Townes Van Zandt, Hank Williams, and Desmond Dekker start your Twangy year.
Written by Randy Black on January 5, 2016
Viking Twang Episode 72, January 5, 2016
Good morning, welcome to Viking Twang Episode 72. My name is Randy Black; here for the first Viking Twang of 2016 and Winter Term. Hope you’re not too frozen.
Two legendary singers and songwriters passed away on New Years Day: Townes Van Zandt in 1997 at the age of 52 from a cardiac arrhythmia attributed to a fall and his drinking, and Hank Williams in 1953, aged 29, while being driving between shows. We’re going to play music from both of them. In between, we’ll have a set from the great Jamaican ska and reggae singer Desmond Dekker. Here’s Townes to start.
1 – Turkey Red; W.C. Beck & the Portland Country Underground.
2 – Two Hands; The opening track from the second of two albums he released in 1972, High, Low, and In Between.
3 – I’ll Be Here in the Morning. Townes recorded this twice – for his first album, 1968’s For The Sake of a Song, then this version from 1969’s self-titled album.
4 – Mr. Gold and Mr. Mudd; from High, Low, and In Between.
5 – Delta Momma Blues; the title track from a 1971 album.
6 – Billy, Boney and Ma; from his 1995 album, No Deeper Blue.
7 – Waiting Around to Die; another track recorded on both For The Sake of the Song and Townes Van Zandt.
Desmond Dekker was one of Jamaica’s earliest ska and reggae stars, starting out with his first hit in 1963 and culminating in the top ten hit “Israelites” in 1968. We’ll start with his first hit record, from 1963.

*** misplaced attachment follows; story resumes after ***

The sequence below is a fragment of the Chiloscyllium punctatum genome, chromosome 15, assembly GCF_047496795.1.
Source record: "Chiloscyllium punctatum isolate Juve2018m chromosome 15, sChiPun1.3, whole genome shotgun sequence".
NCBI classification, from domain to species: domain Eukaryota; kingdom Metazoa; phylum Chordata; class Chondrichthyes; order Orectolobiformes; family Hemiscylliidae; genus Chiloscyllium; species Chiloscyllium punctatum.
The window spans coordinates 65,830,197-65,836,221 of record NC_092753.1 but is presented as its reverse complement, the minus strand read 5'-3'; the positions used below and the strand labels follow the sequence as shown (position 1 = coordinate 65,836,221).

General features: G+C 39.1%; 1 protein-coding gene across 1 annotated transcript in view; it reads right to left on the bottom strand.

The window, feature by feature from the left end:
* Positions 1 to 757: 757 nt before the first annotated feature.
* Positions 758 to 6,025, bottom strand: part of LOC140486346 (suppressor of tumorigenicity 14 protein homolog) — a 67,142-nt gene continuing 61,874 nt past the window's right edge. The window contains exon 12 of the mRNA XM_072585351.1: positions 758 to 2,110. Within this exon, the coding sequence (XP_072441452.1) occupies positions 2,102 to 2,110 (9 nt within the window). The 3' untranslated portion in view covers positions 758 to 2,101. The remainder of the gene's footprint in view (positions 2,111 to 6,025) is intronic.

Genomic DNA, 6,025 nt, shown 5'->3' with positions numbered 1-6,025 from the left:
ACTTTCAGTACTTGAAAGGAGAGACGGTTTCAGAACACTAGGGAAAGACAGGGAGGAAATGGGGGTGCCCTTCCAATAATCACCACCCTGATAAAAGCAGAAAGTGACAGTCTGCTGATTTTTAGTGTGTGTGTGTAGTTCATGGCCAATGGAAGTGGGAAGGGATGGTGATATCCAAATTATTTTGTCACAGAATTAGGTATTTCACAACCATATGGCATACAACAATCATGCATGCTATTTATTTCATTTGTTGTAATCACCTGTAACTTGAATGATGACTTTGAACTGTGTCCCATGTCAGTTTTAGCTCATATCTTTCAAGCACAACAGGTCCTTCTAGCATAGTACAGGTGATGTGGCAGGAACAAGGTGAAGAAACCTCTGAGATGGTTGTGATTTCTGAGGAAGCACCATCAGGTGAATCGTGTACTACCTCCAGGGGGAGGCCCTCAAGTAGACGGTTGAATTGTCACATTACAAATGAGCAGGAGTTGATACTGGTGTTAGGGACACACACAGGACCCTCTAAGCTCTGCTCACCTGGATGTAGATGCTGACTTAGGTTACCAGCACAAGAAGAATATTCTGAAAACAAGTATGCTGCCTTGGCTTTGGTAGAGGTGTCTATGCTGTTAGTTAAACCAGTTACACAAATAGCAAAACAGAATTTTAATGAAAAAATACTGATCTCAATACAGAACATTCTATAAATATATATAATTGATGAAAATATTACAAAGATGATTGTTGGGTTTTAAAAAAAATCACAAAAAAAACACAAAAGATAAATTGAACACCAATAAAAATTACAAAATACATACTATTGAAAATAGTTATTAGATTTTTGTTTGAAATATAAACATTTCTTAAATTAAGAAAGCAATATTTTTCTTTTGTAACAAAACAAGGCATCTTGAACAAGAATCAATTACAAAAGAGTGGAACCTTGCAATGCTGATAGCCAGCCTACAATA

8 – Honor Your Mother And Father.
9 – Rude Boy Train; from 1967.
10 – My Precious World (The Man); From 1968, the B-side of Israelites.
11 – Fu Manchu; Also from 1968; a song about the tough life in West Kingston’s Shantytown.
12 – Intensified Festival 1968, written about Jamaica’s Independence Festival.
13 – Israelites. His biggest hit, from 1968. He originally recorded this as “Poor Me, Israelites,” about a half-Christian, half-Rasta religious sect. But it was deemed by the BBC as “too rough” for British ears, so it was remixed into this version.
Sometime on the morning of Jan. 1, 1953, Hank Williams slipped away while being driven between gigs in Tennessee and Ohio. He was the superstar of his generation.
14 – Introduction; From a Mother’s Best Flour radio show.
15 – I’m A Long Gone Daddy; from November, 1947.
16 – The Blues Come Around; also from November, 1947.
17 – A Mansion On The Hill; that’s from 1948.
18 – Nobody’s Lonesome For Me; From August, 1950.
19 – Twang Theme; The Countrypolitans.